Caribbean Social Club 00:00
Maybe for fifty years everybody was on their own. Nobody said hello to nobody. But people change. Now you pass by, they say hello. They don’t know you. They ask ‘How are you?’ and everybody feels better.

Maria Antonia Cay is a ray of sunshine in South Williamsburg. This local’s local single handedly runs the Caribbean Social Club, a decades old community space that is part bar, part game room, and part charity kitchen. Tonita’s been living above the space since the mid-sixties, run the club since the seventies, and owned her building since the early eighties. The history of the space finds expression all over the walls: pictures upon pictures of patrons, athletes, and historical snippets adorn the walls. Beer is ridiculously cheap, and on Sundays, Tonita’s home cooked food is a gift to her patrons. The Caribbean Social Club is an establishment with a soul, and Tonita is its beating heart.

We caught up with Tonita recently and got her word on giving back to the community, South Williamsburg’s old name ‘Los Sures,’ and the potent Puerto Rican drink ‘chichaito.’

CONVICTS

Hey there. To start, can you tell us your name and where we are?

TONITA

My name is Maria Antonia Cay. This is my caribbean social club and we been here a lot of years and I feel like we will be for years to come. I’ve lived upstairs since 1965.

CONVICTS

But your nick name’s Tonita – where did that come from?

TONITA

In Puerto Rico, they call me Antonia Toniya or Tonita. We always have nicknames from our names.

CONVICTS

Why did you come to New York?

TONITA

Like everybody I wanted to come to the city and stay working.

CONVICTS

Where were you in New York originally?

TONITA

In what area? First I went to Manhattan, 23rd street and then I moved out to Delancey. I also lived in the Bronx, then I passed by to Brooklyn.

CONVICTS

Tell me about this area? When did you move here? What’s this area about? What’s it like here?

TONITA

I moved over here in 1965. But to me, it’s only new buildings now. The oldest stores were here before there was a store in every building. I bought this building, I forget how many years ago. I think it was in 1982.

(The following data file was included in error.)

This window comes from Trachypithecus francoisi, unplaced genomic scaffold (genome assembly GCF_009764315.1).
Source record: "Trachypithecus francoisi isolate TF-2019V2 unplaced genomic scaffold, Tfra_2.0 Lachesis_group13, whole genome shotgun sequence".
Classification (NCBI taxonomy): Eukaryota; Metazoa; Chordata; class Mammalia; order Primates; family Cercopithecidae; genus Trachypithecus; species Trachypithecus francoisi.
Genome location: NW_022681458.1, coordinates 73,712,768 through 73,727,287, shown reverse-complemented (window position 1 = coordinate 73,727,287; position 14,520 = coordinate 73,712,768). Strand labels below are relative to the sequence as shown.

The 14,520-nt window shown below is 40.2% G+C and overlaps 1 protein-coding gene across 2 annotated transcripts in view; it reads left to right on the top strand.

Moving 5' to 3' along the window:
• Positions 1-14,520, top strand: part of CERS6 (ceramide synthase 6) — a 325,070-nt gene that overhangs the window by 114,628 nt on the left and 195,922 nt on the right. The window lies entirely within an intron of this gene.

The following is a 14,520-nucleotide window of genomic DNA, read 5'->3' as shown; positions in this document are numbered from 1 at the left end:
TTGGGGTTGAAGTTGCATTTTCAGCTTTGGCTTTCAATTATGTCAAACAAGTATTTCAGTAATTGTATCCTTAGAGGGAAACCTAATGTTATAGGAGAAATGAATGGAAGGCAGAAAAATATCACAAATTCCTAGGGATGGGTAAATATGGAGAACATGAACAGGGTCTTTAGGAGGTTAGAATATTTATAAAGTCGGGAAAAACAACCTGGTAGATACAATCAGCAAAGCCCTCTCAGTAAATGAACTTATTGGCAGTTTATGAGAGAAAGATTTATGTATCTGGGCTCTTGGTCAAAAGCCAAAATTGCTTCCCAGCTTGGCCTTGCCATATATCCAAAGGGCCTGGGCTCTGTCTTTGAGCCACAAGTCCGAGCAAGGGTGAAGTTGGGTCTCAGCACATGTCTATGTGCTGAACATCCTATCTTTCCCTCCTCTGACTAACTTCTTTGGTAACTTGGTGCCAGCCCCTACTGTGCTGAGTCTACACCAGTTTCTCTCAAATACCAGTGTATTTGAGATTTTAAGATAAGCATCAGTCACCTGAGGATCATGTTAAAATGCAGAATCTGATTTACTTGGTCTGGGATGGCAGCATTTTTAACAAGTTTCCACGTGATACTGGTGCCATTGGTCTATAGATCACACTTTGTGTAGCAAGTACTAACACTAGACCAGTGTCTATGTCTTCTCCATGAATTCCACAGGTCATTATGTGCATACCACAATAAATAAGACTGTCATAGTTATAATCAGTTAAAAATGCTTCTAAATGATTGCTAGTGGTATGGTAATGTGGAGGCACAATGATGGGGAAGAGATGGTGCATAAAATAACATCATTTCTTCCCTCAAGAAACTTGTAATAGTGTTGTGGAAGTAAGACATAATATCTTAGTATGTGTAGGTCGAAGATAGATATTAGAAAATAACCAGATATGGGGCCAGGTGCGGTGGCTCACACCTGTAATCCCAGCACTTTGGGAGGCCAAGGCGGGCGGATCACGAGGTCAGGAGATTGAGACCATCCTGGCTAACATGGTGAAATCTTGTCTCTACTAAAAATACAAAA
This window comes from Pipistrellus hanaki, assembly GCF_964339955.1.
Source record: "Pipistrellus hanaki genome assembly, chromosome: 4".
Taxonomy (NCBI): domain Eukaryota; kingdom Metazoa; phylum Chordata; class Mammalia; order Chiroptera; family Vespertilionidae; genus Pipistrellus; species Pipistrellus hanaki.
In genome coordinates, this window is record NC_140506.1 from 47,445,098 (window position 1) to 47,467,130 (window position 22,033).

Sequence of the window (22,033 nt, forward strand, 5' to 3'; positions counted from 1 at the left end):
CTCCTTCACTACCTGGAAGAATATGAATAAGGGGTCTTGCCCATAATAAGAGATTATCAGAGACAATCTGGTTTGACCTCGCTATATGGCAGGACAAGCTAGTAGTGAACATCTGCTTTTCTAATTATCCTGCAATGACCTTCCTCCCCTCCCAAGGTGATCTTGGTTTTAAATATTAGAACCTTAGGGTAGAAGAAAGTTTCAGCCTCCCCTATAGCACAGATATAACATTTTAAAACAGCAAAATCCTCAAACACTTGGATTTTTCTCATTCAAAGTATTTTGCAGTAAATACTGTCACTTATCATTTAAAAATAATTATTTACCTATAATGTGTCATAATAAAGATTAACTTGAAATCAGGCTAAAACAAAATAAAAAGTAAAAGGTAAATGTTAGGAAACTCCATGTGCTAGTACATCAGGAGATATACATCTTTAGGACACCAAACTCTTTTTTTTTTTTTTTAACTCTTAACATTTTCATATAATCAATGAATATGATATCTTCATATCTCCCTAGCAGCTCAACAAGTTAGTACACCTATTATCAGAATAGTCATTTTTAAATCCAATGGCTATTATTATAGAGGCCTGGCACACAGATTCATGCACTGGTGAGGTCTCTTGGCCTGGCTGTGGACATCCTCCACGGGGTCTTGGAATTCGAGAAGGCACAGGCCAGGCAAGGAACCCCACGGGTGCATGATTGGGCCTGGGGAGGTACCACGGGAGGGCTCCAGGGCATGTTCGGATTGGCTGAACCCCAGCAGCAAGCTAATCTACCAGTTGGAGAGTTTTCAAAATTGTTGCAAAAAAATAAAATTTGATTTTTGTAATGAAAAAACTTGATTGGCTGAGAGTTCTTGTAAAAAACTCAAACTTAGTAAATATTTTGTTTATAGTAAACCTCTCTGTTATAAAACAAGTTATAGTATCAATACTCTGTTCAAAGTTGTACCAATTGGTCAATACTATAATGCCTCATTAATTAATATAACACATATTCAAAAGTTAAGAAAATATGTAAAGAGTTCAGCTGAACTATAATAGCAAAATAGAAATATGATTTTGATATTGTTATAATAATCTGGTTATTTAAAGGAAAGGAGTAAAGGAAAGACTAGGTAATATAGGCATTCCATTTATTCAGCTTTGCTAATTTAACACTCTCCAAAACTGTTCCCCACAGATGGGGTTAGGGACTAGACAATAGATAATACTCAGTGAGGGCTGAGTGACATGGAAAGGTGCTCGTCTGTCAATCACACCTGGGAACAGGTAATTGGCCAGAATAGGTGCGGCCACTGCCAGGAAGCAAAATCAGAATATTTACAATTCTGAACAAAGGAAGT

CONVICTS

You told us this started as a baseball clubhouse. How did the baseball team come about?

TONITA

We had people talking about making teams so we started the baseball league in I think ‘73. I enjoyed it and went to games for many years. We had eight teams, so it was too hard to support eight teams and now nobody wants to do nothing.

CONVICTS

When did the club change?

TONITA

1999. They started asking for more money for the park. So we can’t afford it.

CONVICTS

Did the place look the same back then as it does now?

TONITA

The walls were almost the same, but they change sometimes. Sometimes people take away pictures so we put up another one.

Favorite? I never have a favorite. To me everything is the same and everybody is the same. I hate when somebody says ‘my best friend.’ No you don’t have a best friend, you have a friend.
CONVICTS

That’s great. Tell me what happens here at the club now?

TONITA

It’s still the same because the people still come. We give free food on Sunday to keep everybody coming. They are full of food. They buy the food, and from the money they spend we buy more food.  

CONVICTS

What happens on the other days of the week?

TONITA

Playing dominos, talking. They have good time. And that’s why I keep the place because I feel the same, I have a good time too. When I see them happy, everybody’s happy. Everybody enjoying.. they eat, they talk, they drink. And everybody’s behaved.

CONVICTS

So the energy still feels the same?

TONITA

Yeah because when you feel like you’re having fun, you have energy.

CONVICTS

What are some of your favorite memories of this place?

TONITA

Favorite? I never have a favorite. To me everything is the same and everybody is the same. I hate when somebody says ‘my best friend.’ No you don’t have a best friend, you have a friend.